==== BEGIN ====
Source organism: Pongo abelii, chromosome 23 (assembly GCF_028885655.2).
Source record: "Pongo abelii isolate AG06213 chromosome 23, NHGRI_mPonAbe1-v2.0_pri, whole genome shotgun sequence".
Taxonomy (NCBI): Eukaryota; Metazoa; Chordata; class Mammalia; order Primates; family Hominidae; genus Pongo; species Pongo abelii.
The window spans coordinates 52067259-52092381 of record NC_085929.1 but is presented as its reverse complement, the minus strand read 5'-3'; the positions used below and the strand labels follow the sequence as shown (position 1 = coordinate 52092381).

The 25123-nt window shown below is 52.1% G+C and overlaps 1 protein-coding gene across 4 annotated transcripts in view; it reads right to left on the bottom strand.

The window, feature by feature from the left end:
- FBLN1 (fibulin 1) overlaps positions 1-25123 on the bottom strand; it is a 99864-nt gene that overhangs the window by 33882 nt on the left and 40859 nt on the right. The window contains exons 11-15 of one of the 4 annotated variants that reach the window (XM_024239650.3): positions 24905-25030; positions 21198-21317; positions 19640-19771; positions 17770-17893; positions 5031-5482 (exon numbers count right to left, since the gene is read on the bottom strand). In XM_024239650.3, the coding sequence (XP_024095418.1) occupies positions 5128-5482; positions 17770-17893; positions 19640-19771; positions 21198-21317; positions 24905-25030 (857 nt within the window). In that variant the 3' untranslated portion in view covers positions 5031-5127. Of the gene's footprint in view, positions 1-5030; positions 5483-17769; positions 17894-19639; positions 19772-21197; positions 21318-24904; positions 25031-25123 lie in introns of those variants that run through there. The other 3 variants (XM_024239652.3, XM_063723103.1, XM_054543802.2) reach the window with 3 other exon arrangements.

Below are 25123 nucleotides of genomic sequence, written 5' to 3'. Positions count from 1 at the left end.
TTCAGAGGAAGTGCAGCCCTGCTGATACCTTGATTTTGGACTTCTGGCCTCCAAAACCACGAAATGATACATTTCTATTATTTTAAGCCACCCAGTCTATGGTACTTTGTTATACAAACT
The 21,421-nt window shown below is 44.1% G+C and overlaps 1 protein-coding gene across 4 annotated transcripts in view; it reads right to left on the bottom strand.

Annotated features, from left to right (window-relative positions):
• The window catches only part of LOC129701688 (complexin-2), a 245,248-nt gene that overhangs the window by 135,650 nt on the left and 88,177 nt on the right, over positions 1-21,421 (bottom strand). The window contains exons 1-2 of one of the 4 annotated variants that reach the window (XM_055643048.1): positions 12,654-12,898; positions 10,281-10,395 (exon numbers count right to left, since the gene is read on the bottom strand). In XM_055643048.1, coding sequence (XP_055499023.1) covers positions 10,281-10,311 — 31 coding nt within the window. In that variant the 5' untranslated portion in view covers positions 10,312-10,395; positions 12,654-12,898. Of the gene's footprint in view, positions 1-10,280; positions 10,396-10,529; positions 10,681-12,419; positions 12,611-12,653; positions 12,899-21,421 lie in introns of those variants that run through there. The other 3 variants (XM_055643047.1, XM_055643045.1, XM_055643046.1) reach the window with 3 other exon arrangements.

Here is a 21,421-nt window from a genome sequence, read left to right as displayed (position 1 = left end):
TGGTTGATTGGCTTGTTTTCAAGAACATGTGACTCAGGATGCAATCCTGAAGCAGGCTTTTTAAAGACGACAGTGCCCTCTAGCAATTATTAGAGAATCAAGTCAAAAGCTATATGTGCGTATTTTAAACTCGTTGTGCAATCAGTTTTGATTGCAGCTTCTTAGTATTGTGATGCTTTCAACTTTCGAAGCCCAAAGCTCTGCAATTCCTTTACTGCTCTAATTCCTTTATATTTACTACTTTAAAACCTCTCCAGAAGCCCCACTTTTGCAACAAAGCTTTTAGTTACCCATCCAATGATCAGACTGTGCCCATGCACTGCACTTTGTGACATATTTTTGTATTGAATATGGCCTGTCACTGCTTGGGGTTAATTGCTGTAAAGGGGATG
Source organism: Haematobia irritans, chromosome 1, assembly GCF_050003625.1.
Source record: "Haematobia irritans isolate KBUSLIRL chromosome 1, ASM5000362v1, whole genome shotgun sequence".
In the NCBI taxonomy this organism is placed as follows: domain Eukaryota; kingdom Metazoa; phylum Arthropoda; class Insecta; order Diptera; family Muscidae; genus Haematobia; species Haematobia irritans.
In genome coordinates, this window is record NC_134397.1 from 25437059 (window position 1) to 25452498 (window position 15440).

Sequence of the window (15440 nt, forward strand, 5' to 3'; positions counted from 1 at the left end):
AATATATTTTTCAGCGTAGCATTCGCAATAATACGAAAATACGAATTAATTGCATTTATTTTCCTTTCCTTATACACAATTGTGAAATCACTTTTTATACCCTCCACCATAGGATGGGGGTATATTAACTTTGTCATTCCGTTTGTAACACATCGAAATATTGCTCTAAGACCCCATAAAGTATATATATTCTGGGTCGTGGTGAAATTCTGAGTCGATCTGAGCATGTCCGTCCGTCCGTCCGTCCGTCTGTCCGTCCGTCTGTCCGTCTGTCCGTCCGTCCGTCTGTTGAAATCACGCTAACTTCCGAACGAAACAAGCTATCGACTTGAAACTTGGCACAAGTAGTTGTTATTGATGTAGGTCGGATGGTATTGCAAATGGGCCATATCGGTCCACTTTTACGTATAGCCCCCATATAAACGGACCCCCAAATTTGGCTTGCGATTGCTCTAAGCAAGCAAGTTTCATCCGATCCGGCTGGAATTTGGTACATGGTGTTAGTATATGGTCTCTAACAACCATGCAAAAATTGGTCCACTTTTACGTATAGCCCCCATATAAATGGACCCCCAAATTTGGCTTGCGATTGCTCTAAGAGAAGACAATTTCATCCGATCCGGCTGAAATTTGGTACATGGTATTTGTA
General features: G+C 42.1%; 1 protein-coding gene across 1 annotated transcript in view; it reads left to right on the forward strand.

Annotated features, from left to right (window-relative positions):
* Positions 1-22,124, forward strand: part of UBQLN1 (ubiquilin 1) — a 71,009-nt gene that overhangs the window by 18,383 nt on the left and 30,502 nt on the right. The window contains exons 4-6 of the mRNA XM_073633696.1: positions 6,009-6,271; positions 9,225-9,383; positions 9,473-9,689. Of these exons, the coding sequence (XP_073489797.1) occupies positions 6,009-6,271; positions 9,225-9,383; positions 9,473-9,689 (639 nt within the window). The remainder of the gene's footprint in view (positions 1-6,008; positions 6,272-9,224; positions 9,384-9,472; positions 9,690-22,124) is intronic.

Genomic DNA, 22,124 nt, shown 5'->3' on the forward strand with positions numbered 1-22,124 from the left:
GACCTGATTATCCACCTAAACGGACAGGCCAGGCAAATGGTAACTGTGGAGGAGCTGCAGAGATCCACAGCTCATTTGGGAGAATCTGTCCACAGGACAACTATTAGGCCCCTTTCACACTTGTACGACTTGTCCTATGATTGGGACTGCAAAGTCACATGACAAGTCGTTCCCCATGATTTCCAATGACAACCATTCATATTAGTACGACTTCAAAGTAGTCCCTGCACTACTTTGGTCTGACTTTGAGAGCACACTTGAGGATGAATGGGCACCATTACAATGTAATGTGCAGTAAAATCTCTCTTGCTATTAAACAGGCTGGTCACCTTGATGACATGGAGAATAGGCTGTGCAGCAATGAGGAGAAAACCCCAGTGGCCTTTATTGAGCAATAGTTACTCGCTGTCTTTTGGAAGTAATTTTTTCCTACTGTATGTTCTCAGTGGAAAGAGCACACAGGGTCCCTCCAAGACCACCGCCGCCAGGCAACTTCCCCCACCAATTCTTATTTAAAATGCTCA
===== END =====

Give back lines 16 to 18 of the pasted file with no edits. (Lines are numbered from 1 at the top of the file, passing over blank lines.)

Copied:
Source record: "Haematobia irritans isolate KBUSLIRL chromosome 1, ASM5000362v1, whole genome shotgun sequence".
In the NCBI taxonomy this organism is placed as follows: domain Eukaryota; kingdom Metazoa; phylum Arthropoda; class Insecta; order Diptera; family Muscidae; genus Haematobia; species Haematobia irritans.
In genome coordinates, this window is record NC_134397.1 from 25437059 (window position 1) to 25452498 (window position 15440).